Based on this convoluted series of events, the Court of Appeal determined three separate enhancements were proper: one for the aborted robbery days earlier, one for the events of the evening before and day of the completed robbery itself, and one for the kidnapping 4 of the store manager with the combination. The court reasoned: “[The night manager, his wife,] and the three cleaning persons on the premises at [the store] were multiple victims of what was in essence a single ‘occasion’ of gun use. All these persons were forseeable [sic ] victims of the gun use in the contemplation of the defendants pursuant to the single objective of robbing the ․ store. The kidnaping of [the other manager] and the false imprisonment of his wife, however, represent a divisible ‘occasion’ of gun use. [His] kidnaping ․ was not within the objectives of the original enterprise. Defendants, after ample time for deliberate consideration, formed the separate intent to kidnap [him].” (Id., at p. 786, 203 Cal.Rptr. 172.)
The most recent and harshest opinion in this category is People v. Green, supra, 166 Cal.App.3d 514, 212 Cal.Rptr. 451. During the course of a residential burglary, Green and two confederates unexpectedly discovered a female occupant inside. She was raped and robbed of her jewelry. Green received consecutive sentences for rape, robbery, and burglary, each enhanced with a consecutive sentence for the use of a gun. As to the substantive counts, the consecutive sentence on the sex offense was statutorily authorized; and, as the intent to rob was determined not to arise until after the burglary was committed, the court found imposition of consecutive sentences on those counts was proper. But the court also permitted consecutive sentences on all three gun use enhancements although the multiple crimes were committed against only one victim. The consecutive sentence as to the enhancement relating to the sex offense was statutorily authorized (Pen.Code, § 1170.1, subd. (i)), but what of the other two?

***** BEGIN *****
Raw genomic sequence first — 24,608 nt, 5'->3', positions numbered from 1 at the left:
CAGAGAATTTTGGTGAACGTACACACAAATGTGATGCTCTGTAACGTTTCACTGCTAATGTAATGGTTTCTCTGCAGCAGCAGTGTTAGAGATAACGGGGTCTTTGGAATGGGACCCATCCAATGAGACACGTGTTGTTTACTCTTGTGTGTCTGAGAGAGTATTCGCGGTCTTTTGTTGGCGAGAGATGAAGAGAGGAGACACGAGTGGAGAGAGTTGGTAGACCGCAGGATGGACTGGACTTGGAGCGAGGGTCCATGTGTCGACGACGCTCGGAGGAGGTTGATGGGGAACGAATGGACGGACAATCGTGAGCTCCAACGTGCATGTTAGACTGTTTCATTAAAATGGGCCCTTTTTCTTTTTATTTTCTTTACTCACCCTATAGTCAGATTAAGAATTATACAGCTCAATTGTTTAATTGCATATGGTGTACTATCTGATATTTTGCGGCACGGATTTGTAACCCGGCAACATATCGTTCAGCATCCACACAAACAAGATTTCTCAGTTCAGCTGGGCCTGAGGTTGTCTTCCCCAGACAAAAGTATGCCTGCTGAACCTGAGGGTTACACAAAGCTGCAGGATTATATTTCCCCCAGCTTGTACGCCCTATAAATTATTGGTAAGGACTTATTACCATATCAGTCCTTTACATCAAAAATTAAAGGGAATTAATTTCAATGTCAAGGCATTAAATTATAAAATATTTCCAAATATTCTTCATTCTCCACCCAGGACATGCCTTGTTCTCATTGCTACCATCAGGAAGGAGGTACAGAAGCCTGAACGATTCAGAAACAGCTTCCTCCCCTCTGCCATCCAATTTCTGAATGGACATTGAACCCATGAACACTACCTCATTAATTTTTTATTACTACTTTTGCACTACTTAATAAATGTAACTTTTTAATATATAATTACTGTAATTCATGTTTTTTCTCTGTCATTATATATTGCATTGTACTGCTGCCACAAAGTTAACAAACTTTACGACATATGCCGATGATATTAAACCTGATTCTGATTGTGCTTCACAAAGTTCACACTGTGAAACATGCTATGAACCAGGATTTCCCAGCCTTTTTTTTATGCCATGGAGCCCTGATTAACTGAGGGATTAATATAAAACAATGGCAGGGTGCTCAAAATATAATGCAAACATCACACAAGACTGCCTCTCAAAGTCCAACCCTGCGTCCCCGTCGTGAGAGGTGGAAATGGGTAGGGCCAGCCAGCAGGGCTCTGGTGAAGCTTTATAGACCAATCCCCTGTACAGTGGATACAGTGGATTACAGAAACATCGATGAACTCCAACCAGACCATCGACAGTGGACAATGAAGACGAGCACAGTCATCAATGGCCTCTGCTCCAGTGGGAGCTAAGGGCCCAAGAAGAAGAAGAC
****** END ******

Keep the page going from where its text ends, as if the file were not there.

Finally, People v. Williams (1982) 129 Cal.App.3d 994, 181 Cal.Rptr. 462 occupies a special niche because the defendant's consecutive sentences on gun enhancements were based on a plea bargain. The facts of his crimes are virtually indistinguishable from Raby's. Armed with a gun, Williams forced a clothing store clerk to empty the cash register. The doors were then locked, and the clerk took Williams to another employee at the back of the store. The store safe and the second employee were robbed. Williams encountered and wounded a police officer as he was leaving the store.
He was charged with eight offenses, including two counts of robbery, each accompanied by a firearm use allegation. After his motion to suppress was denied, he agreed to plead guilty to the two robbery counts involving the employees and admit the great bodily injury enhancement, plus two firearm uses, in exchange for a sentence which included two consecutive terms for use of a gun.
In approving separate sentences for each use, the Court of Appeal observed, “Williams' statements on [the change of plea] form acknowledge[d] his understanding that the underlying facts of the offenses to which he pleaded guilty could reasonably be interpreted as supporting a factual finding that he had separate and identifiable intents and objectives in the commission of each of the robberies”; and the sentencing court expressly made that finding. (Id., at p. 997, 181 Cal.Rptr. 462.) Thus, concluded the Court of Appeal, separate sentence enhancements were proper.